Managing small claims

Managing small claims

The small claims track provides a cheap and simple system for small claims. It is the "normal" track for any claim which has a financial value of no more than £10,000.

Allocation to Small Claims Track

Where the claim is £10,000 or less, once the court receives the defence it will send out a notice of proposed allocation indicating that the court is likely to allocate the case to the small claims track. The notice of proposed allocation will require the parties to complete and send to court a directions questionnaire by a specified date. The directions questionnaire will give the court information about the claim.


The court will then normally provide standard directions (a timetable setting out the steps to be taken by the parties to get the case ready for trial). This will usually include directions for each party to file and serve copies of all documents on which it intends to rely at the hearing of the dispute no later than 14 days before the hearing, and provide a fixed date for that hearing (within weeks not months).

There are also "standard directions" for particular types of claim, for example building disputes and other contractual claims, and landlords’ claims for damage caused by tenants. The court has discretion to call a preliminary hearing, but it will try to avoid doing so unless exceptional circumstances apply.

Determination of claim without hearing

The court can propose that the claim be dealt with on paper without a hearing, and assuming that both parties consent, the court will make a determination. The court will look to do this if:

  • it can be decided solely on the basis of the documents provided; and
  • it would be disproportionately expensive for the parties to attend.

If a determination is made in this way, neither party can apply to set it aside.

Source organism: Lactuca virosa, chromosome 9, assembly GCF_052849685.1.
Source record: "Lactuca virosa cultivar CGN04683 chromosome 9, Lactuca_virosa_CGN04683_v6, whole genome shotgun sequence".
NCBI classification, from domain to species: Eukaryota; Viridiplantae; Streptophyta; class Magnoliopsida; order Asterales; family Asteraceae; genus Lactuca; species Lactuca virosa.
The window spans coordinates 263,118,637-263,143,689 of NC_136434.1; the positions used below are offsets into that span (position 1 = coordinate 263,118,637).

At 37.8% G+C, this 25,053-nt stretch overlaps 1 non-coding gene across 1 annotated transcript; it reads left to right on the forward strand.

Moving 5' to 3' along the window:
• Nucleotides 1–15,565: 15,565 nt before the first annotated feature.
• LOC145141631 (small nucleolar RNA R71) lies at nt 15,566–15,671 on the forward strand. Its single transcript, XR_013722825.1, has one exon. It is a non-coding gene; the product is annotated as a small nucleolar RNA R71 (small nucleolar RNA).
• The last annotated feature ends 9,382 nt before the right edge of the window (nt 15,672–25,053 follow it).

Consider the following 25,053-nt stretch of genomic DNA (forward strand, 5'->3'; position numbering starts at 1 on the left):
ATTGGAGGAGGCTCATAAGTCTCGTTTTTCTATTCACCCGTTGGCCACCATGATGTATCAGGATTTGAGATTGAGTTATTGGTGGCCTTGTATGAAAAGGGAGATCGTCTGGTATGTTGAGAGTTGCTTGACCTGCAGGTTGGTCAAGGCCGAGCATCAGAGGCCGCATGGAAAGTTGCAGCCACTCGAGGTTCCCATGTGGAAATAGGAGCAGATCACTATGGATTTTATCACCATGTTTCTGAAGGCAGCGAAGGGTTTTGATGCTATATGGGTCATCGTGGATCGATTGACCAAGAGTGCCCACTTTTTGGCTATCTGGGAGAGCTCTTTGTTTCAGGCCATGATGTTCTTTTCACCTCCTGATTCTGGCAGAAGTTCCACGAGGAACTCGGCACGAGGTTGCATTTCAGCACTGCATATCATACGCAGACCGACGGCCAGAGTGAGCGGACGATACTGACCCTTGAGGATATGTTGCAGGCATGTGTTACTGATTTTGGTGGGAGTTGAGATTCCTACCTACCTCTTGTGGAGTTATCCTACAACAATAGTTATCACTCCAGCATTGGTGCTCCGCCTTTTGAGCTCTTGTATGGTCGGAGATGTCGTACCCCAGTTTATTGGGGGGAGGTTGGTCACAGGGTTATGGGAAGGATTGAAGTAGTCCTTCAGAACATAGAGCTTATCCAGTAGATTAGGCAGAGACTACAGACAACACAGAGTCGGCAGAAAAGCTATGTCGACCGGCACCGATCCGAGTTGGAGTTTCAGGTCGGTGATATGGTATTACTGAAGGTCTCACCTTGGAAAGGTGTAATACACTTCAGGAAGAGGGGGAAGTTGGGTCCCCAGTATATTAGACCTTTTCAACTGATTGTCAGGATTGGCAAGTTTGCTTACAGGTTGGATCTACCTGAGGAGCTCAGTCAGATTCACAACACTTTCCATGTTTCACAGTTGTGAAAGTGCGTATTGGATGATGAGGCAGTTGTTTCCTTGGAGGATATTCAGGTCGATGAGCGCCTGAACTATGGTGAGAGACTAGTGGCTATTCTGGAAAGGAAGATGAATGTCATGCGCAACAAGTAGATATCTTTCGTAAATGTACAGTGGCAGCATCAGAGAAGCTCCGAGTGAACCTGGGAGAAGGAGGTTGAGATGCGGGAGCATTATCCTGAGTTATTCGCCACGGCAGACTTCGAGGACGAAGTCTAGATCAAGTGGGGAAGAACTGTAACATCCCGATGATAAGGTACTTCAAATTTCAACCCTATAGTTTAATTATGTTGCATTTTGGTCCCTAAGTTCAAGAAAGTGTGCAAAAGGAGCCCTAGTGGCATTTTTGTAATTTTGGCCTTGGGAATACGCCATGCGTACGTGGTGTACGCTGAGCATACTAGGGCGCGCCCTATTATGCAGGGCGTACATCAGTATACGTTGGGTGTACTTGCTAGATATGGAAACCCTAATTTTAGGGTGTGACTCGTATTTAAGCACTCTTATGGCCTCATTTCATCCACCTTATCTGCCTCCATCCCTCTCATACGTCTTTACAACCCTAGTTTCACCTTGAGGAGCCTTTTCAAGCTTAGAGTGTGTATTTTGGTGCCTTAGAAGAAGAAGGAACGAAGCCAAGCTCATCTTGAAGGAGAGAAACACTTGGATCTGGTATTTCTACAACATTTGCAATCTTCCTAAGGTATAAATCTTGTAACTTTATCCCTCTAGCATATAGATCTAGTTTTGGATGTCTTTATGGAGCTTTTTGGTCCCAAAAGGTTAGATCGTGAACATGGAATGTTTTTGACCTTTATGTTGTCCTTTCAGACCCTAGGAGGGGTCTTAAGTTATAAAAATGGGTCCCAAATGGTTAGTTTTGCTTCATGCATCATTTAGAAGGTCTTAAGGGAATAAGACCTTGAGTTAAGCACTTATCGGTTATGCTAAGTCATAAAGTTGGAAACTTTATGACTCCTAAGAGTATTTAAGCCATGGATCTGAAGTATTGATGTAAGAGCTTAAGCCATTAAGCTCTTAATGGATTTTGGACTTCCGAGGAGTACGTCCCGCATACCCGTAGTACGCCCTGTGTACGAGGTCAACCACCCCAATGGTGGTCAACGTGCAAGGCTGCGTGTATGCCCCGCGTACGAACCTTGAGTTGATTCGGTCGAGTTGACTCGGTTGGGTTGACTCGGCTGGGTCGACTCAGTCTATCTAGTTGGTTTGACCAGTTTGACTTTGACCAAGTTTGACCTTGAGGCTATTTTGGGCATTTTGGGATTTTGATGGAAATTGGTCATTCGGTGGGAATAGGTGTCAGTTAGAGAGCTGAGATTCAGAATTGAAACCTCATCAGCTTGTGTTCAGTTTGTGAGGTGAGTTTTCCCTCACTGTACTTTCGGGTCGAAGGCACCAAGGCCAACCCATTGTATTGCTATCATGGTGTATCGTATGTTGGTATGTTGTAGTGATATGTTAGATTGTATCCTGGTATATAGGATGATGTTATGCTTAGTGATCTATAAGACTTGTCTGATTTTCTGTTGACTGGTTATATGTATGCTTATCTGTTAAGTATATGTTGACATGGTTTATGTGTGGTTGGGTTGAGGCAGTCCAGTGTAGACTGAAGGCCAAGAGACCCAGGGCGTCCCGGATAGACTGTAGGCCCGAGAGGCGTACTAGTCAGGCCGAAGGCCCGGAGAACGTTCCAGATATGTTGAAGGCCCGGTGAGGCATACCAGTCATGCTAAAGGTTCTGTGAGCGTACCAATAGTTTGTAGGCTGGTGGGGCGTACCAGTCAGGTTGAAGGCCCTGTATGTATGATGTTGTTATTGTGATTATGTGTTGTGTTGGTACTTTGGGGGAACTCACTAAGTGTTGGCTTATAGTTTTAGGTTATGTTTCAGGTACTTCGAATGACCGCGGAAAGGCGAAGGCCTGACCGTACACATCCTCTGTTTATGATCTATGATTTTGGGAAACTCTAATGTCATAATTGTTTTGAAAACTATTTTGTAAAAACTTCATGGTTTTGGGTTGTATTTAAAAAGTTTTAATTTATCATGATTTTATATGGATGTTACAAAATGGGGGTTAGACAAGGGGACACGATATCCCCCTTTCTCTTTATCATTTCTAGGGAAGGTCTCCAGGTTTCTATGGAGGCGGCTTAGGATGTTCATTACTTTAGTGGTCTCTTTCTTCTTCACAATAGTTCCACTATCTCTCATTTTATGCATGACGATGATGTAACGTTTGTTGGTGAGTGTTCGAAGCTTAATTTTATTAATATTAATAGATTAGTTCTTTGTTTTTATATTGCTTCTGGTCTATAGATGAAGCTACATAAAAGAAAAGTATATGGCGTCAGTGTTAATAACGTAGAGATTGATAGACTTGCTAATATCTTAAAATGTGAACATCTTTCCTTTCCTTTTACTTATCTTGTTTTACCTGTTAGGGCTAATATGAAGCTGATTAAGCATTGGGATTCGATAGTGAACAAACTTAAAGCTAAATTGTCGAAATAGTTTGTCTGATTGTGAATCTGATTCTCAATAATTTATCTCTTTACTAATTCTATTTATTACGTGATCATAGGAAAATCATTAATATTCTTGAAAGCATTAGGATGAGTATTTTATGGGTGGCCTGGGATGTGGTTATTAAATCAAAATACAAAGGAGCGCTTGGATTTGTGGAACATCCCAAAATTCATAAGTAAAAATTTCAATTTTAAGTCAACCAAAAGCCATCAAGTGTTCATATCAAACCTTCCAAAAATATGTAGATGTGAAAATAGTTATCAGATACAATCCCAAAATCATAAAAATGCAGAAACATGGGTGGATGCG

Any of the parties may also give written notice that they may not be able to attend. In that case, the court will take into account the statement of case and any documents filed. Again that party would not be able to set aside the court's determination.

Summary Judgement

By the nature of the small claims track, the normal rules of disclosure and evidence do not apply. An application for summary judgement (i.e. early judgement) can in theory be made in the small claims track, but it is not normally necessary to do so since the directions are usually simple and the final hearing date promptly given. However it might be worth considering if, for example, where it may be expensive to collect and collate evidence for a final hearing.

The Hearing

The court may adopt any method of proceeding at the hearing it considers fair, but the following is a guideline as to how the hearing is likely to be conducted:

  • strict rules of evidence do not apply
  • a party may represent himself (for companies this includes a director or other suitable employee) or may be represented by a solicitor/barrister or a lay representative (but in that case usually only if the party is also present at the hearing)
  • evidence that is given need not be taken on oath
  • the court may limit cross-examination
  • expert evidence can only be given, either orally or written, with the permission of the court
  • the hearing will be informal and in public
  • the hearing will usually be decided by a district judge (or deputy district judge).

There is a very limited right of appeal.

Costs in small claims

Legal fees or fees charged by a lay representative cannot be recovered. However the winning party can recover:

  • the issue fee paid by a claimant on commencement of proceedings
  • any claimant’s solicitor’s fixed costs allowed on issue of proceedings
  • any costs that the court may assess summarily where a party has behaved unreasonably

The court also has a discretion to award costs for:

  • the reasonable travelling expenses of party or witness
  • loss of earnings of a party or witness (maximum of £90 per day)
  • expert's fees (maximum £750 for each expert)


This information is necessarily brief and is not intended to be an exhaustive statement of the law. It is essential that professional advice is sought before any decision is taken.

© Stevens & Bolton LLP April 2013

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